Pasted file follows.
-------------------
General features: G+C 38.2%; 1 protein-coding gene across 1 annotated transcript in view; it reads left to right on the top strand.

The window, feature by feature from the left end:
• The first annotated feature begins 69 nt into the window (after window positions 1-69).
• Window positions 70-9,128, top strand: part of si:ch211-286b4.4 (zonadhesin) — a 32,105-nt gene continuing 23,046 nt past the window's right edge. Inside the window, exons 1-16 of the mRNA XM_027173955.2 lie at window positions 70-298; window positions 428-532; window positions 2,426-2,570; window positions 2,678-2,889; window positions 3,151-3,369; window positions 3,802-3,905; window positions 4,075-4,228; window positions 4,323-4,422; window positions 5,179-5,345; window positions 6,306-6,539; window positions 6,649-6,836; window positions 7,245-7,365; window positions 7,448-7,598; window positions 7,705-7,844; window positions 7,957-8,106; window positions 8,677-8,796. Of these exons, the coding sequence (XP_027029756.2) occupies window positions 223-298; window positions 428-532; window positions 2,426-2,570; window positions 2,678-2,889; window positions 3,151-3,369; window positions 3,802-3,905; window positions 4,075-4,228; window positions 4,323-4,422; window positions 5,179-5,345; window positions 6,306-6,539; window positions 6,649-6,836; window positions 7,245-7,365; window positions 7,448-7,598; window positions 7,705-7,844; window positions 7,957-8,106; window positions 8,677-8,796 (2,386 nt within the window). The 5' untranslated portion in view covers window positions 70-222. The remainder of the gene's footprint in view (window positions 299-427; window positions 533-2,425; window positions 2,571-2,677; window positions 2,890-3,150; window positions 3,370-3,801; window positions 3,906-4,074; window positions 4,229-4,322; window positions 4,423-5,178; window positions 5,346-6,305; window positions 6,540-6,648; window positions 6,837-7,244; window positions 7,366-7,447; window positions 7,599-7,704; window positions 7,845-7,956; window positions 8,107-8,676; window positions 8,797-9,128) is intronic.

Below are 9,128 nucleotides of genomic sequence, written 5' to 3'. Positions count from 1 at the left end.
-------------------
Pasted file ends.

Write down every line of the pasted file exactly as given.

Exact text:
General features: G+C 38.2%; 1 protein-coding gene across 1 annotated transcript in view; it reads left to right on the top strand.

The window, feature by feature from the left end:
• The first annotated feature begins 69 nt into the window (after window positions 1-69).
• Window positions 70-9,128, top strand: part of si:ch211-286b4.4 (zonadhesin) — a 32,105-nt gene continuing 23,046 nt past the window's right edge. Inside the window, exons 1-16 of the mRNA XM_027173955.2 lie at window positions 70-298; window positions 428-532; window positions 2,426-2,570; window positions 2,678-2,889; window positions 3,151-3,369; window positions 3,802-3,905; window positions 4,075-4,228; window positions 4,323-4,422; window positions 5,179-5,345; window positions 6,306-6,539; window positions 6,649-6,836; window positions 7,245-7,365; window positions 7,448-7,598; window positions 7,705-7,844; window positions 7,957-8,106; window positions 8,677-8,796. Of these exons, the coding sequence (XP_027029756.2) occupies window positions 223-298; window positions 428-532; window positions 2,426-2,570; window positions 2,678-2,889; window positions 3,151-3,369; window positions 3,802-3,905; window positions 4,075-4,228; window positions 4,323-4,422; window positions 5,179-5,345; window positions 6,306-6,539; window positions 6,649-6,836; window positions 7,245-7,365; window positions 7,448-7,598; window positions 7,705-7,844; window positions 7,957-8,106; window positions 8,677-8,796 (2,386 nt within the window). The 5' untranslated portion in view covers window positions 70-222. The remainder of the gene's footprint in view (window positions 299-427; window positions 533-2,425; window positions 2,571-2,677; window positions 2,890-3,150; window positions 3,370-3,801; window positions 3,906-4,074; window positions 4,229-4,322; window positions 4,423-5,178; window positions 5,346-6,305; window positions 6,540-6,648; window positions 6,837-7,244; window positions 7,366-7,447; window positions 7,599-7,704; window positions 7,845-7,956; window positions 8,107-8,676; window positions 8,797-9,128) is intronic.

Below are 9,128 nucleotides of genomic sequence, written 5' to 3'. Positions count from 1 at the left end.